Thus, in an era in which GER is often diagnosed, endoscopic assessment should be indicated for patients presenting clinical status characteristic of the esophageal complications of GERD, most often observed among older children and patients with co-morbidity. Diagnostic investigation of infants who regurgitate, but gain weight satisfactorily and do not exhibit other signs or symptoms is not indicated in clinical practice. The North American Society for Pediatric Gastroenterology and Nutrition (NASPGAN) recommends that, once other causes of vomiting have been ruled out, infants presenting regurgitation and irritability should undergo a two-week therapeutic test involving a hypoallergenic diet and acid suppression, either sequentially or simultaneously.14 If no improvement is seen, examinations (pH measurement or UGIE with biopsy) would be indicated after this period. There is consensus that non-erosive or exclusively histological reflux esophagitis responds well to treatment based on conservative measures and H2 receptor blocking agents, of which the most often used in pediatrics is ranitidine (current knowledge).15
Summing up, much doubt remains on the subject of the clinical course of reflux esophagitis in infants. In respect of diagnosis, however, we emphasize that the work published by Vieira et al.1 has contributed significantly to the advance of our knowledge since it has proven that, when assessing infants referred with suspected GERD, UGIE must be complemented by histological evaluation of the esophagus.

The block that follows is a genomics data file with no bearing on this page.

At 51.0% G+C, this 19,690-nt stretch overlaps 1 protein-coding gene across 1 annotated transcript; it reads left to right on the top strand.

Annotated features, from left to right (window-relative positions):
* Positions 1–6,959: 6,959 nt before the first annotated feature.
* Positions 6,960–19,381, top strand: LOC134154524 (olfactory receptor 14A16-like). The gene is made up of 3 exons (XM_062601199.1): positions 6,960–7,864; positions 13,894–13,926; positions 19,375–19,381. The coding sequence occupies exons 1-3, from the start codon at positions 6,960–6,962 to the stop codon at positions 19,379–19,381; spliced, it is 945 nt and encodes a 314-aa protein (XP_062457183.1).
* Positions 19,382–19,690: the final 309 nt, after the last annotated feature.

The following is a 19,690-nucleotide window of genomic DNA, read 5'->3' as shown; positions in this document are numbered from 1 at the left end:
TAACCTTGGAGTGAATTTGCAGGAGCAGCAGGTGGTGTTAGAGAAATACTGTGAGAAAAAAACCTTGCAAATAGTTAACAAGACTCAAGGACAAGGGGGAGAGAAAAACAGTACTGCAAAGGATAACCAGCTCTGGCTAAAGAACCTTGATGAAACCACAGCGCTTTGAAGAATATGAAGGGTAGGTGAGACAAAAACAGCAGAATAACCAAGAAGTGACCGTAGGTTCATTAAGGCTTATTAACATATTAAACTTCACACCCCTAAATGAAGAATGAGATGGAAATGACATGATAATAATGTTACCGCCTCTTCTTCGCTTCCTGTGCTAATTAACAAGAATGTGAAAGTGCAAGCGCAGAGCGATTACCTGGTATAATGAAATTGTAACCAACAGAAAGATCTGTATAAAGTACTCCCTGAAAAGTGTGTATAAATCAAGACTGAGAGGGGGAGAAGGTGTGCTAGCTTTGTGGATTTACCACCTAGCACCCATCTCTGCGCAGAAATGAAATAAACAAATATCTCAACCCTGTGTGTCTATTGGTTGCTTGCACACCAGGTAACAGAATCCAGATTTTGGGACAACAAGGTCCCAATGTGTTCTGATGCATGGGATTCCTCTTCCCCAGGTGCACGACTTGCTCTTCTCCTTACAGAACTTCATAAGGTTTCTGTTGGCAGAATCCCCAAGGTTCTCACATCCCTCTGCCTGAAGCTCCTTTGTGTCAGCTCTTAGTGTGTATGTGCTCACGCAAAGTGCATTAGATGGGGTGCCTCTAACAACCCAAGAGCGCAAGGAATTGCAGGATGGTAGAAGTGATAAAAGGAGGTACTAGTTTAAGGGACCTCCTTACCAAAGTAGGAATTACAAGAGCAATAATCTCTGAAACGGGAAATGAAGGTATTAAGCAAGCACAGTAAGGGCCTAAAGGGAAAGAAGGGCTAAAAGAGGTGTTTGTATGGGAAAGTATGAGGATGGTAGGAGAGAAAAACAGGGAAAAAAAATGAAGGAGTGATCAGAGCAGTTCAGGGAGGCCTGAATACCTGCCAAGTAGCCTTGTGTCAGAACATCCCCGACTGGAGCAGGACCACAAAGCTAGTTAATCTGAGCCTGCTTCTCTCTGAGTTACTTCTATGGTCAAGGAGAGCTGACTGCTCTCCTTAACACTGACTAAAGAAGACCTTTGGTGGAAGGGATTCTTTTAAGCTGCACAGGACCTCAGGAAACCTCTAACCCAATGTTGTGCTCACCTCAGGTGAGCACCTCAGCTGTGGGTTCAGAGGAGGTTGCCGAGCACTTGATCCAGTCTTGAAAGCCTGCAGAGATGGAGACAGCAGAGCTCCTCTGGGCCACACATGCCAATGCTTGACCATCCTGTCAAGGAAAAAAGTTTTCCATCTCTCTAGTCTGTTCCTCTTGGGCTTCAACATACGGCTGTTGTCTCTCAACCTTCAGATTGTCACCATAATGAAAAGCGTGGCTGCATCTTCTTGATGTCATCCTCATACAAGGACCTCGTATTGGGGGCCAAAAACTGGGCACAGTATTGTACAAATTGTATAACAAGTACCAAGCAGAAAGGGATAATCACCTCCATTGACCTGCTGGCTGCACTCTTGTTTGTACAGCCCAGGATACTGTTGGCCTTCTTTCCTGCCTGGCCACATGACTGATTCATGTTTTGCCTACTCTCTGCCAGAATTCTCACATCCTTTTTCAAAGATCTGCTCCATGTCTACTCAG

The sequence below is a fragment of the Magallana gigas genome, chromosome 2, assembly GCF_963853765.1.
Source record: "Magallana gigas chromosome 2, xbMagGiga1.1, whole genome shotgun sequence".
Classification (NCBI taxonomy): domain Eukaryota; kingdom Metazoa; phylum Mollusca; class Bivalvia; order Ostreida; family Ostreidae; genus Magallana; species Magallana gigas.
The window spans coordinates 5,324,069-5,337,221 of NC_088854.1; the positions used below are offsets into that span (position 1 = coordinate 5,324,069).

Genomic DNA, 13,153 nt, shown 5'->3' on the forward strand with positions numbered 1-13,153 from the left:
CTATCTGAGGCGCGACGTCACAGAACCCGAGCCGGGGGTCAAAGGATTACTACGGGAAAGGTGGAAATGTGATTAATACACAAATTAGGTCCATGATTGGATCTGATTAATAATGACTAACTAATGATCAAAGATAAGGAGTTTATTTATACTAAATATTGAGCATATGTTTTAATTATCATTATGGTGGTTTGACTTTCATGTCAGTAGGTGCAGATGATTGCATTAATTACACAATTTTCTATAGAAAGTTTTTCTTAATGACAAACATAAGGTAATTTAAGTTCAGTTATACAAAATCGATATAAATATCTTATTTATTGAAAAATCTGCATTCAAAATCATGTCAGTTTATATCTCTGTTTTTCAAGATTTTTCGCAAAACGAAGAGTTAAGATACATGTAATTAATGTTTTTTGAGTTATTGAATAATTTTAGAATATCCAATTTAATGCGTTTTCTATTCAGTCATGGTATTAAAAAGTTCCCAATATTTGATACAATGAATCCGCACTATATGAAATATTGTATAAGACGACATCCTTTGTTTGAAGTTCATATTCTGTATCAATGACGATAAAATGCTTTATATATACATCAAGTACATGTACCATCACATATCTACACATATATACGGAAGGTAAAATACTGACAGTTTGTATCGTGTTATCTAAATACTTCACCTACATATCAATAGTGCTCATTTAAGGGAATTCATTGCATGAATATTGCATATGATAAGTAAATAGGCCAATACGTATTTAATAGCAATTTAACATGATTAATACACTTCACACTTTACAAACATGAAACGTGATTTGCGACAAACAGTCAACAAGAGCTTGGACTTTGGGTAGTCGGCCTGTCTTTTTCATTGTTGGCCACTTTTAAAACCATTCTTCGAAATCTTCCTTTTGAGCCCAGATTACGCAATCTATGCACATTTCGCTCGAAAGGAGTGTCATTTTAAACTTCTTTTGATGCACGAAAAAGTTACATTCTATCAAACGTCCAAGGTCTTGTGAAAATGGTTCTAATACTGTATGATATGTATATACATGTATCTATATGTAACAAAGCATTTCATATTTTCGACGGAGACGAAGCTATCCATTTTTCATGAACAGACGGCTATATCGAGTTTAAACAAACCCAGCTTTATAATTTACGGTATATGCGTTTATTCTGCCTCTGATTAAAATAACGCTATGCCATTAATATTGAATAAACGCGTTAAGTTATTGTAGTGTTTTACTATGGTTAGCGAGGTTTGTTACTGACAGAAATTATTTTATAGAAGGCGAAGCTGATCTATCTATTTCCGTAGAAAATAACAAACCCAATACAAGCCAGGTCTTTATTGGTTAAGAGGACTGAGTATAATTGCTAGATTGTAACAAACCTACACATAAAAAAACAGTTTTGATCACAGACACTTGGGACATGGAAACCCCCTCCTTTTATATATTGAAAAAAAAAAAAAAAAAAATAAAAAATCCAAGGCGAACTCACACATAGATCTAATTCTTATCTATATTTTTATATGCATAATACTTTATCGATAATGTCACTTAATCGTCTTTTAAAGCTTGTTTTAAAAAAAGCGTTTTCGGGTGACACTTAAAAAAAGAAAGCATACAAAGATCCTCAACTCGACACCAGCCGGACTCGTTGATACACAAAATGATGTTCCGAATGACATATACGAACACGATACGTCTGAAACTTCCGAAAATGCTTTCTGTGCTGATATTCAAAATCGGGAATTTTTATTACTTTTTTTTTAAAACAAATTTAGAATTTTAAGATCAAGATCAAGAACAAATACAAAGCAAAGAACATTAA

1. Vieira MC, Pisani JC, Mulinari RA. Diagnosis de reflux esophagitis in infants: a histology do esophagus distal upper digestive endoscopy. J Pediatr (Rio J). 2004;80:197-202.
2. Biller JA, Winter HS, Grand RJ, Allred EN. Are endoscopic changes predictive of histologic esophagitis in children? J Pediatr. 1983;103:215-8.
3. Gremse DA. Gastroesophageal reflux disease in children: an overview of pathophysiology, diagnosis, and treatment. J Pediatr Gastroenterol Nutr. 2002;35:S297-9.
4. Hassall E. Macroscopic versus microscopic diagnosis of reflux esophagitis: erosions or eosinophils? J Pediatr Gastroenterol Nutr. 1996;22:321-5.
5. Hyams JS, Ricci A Jr, Leichtner AM. Clinical and laboratory correlates of esophagitis in young children. J Pediatr Gastroenterol Nutr. 1988;7:52-6.